Last updated on August 17th, 2020
Old blue eyes Frank Sinatra and Tintin wanted to go there, whilst Constable, Turner and Kubrick were all infatuated with it. The moon has always held us in spellbinding fascination, as far back as the Ancient Mesopotamians. And over at the National Maritime Museum in Greenwich, you can go to the moon and beyond with two exhibitions which are out of this world. The Moon Exhibition celebrates 50 years since the Apollo 11 Moon Landing and the Insight Investment Astronomy Photographer of the Year is a stellar display of images from the world’s best astrophotography which will leave you totally star-struck.
My first ever memory was as a 10-month old baby. It’s 1969 and I’m watching the Apollo 11 landing. I’m propped up on the kitchen table with my family gathered around our black and white TV set (I’m suddenly feeling rather old!) There must have been so much excitement over Neil Armstrong’s landing in my house, for this monochromatic image has stayed indelibly etched in my memory.
So, it’s with a sense of nostalgia and excitement that I head over to the National Maritime Museum in Greenwich to see the Moon Exhibition. Debussy’s ‘Clair de Lune’ tinkles away as I enter the subterranean lunar exhibition. I am ready to do some space exploration.
The Moon Exhibition
The Moon is the UK’s largest exhibition dedicated to the subject, with over 180 objects celebrating our relationship with our celestial neighbour from ancient times to the present and to the future.
The exhibition is divided into four sections, opening with an analysis of the moon as an art form and how we have been observing its waxes and wanes for thousands of years. You’ll learn about the lunar effect, its cycles and eclipses and how this affects us medically and mentally.
Section two delves into how the moon has been viewed through the lens, starting with the telescope in the 17th century, the artist’s eye in the 18th and photography in the 19th. In the 20th century, the far side of the moon is photographed for the first time.
To my surprise, I learn that Galileo was not the first to carve out a telescopic drawing of the Moon. We have a Brit to thank for that: Thomas Harriott beat the Italian by two months. He used a telescope which was less powerful than most binoculars today.
These early daguerrotypes of the moon were taken in the 1850s. They were on show at the 1851 Great Exhibition which was visited by 6 million people.
Onto Section three and Destination Moon, where we journey into nineteenth century science fiction with Jules Verne and H.G. Wells, and into science fact with the space race and the Apollo 11 landing.
One of my favourite displays in the Moon exhibition is this fax machine owned by the Daily Express. Scientists discovered they could intercept the transmissions from the Soviet-led Lunar 9 soft landing using the machine borrowed from the newspaper. The findings were published in the press, pushing the Cold War rivalry buttons to the extreme.
The exhibition ends with an interesting question: who owns the moon? It also examines when we will return to the Moon and how this can be used as a springboard to travel to other planets.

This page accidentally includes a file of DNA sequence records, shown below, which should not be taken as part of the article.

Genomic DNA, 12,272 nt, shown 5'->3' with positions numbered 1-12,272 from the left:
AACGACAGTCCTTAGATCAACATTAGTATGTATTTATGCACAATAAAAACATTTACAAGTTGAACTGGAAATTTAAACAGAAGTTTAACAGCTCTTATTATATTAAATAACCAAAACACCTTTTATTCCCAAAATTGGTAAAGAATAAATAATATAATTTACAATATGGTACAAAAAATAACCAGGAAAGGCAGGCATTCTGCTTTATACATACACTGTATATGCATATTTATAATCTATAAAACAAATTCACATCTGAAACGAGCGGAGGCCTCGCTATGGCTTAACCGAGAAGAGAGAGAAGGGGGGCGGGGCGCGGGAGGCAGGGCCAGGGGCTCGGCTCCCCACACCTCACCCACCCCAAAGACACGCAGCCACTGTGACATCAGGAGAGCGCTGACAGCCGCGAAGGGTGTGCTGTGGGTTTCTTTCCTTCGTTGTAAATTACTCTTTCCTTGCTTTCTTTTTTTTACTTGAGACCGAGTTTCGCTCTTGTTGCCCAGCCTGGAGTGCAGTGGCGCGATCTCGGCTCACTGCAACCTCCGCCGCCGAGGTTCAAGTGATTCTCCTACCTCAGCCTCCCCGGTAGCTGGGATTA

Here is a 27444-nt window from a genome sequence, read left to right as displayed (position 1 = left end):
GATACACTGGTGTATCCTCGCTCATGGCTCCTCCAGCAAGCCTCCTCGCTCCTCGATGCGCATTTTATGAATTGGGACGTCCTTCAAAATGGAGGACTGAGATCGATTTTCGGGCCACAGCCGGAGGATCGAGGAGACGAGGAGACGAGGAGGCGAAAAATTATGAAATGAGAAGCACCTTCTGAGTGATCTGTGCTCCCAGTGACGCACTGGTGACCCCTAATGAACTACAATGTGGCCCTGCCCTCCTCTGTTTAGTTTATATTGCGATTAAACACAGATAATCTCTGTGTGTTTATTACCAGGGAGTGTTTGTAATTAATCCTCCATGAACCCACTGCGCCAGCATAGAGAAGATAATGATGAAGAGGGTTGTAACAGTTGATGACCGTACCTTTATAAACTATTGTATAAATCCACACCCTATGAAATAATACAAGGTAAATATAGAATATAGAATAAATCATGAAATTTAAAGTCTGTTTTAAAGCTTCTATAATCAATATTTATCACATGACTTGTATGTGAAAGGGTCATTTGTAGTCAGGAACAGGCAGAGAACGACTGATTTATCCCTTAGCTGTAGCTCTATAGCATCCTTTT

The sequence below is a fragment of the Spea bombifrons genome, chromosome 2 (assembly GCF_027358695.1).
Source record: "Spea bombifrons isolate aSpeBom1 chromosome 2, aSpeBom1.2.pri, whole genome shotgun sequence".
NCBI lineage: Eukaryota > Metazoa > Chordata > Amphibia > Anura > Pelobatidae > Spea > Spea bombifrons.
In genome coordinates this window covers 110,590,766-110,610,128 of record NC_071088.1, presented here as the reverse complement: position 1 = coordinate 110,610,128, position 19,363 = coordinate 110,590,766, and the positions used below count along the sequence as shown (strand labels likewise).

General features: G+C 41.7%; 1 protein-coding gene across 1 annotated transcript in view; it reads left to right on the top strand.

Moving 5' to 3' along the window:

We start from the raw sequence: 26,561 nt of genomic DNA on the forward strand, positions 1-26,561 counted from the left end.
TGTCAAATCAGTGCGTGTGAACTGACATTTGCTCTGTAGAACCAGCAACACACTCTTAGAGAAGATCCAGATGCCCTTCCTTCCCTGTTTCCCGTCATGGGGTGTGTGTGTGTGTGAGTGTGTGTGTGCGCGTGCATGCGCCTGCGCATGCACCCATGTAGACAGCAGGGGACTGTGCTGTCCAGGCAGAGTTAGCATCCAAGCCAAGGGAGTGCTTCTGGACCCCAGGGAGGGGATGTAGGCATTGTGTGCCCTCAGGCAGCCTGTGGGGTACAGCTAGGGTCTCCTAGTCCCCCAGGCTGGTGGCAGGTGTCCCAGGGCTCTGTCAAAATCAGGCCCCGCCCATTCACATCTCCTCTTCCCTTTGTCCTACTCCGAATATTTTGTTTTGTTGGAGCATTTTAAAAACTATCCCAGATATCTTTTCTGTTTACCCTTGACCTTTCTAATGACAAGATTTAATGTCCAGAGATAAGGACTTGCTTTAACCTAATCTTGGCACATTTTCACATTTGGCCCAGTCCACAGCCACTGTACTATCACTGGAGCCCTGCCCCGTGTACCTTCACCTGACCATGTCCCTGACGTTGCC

The final item on display is Earthrise from Christmas Eve of 1968 and photographed by the astronaut Bill Anders. It is one of the most famous photos in history, an ode to Earth’s beauty and fragility.
Insight Investment Astronomy Photographer of the Year
Next up is the galactic exhibition on the ground floor which showcases some of the most spectacular space photography of its kind. It’s one of the world’s most prestigious photography prizes and I can see why: I stand and gape in awe at some of the entries, and I am a tad embarrassed to be snapping away on my puny Samsung in front of a some of the shortlisted photographers who are in attendance tonight.
This year’s entries for the Insight Investment Astronomy Photographer of the Year totalled a whopping 4,612 from 90 countries. These were whittled down to a 140 shortlist across eight categories. Judges were selected from the fields of photography, art and journalism.
The competition, which is now in its eleventh year, is run by the Royal Observatory Greenwich. Astrophotography is one of the most difficult forms of photography, challenging the patience of the artist to the limit. The development process is also very different, as images are often combined from multiple photos.
In a Nutshell
Insight Investment Astronomy Photographer of the Year is on until 26 April 2020
See the universe in a whole new light with the world’s greatest space photography.
Perfect for: everyone – the photography is out of this world.
Cost: £9 for adults £4.50 child
The Moon Exhibition is on until 5 January 2020
Celebrate the 50th anniversary of the Apollo 11 Moon landing with a exhibition which will leave you moonstruck.
Perfect for: budding astronomers, science aficionados and anyone wondering what’s out there. It’s the next best thing to bagging yourself a seat on Elon Musk’s Starship flight.
Make sure you see: the fax
Cost: £9 for adults £4.50 child
SPACE DAY OUT EXHIBITION SAVER: book both exhibitions for £13.50 (£6.75 child)
National Maritime Museum, Greenwich. Book here.
This is a sponsored post. All views are my opinionated own.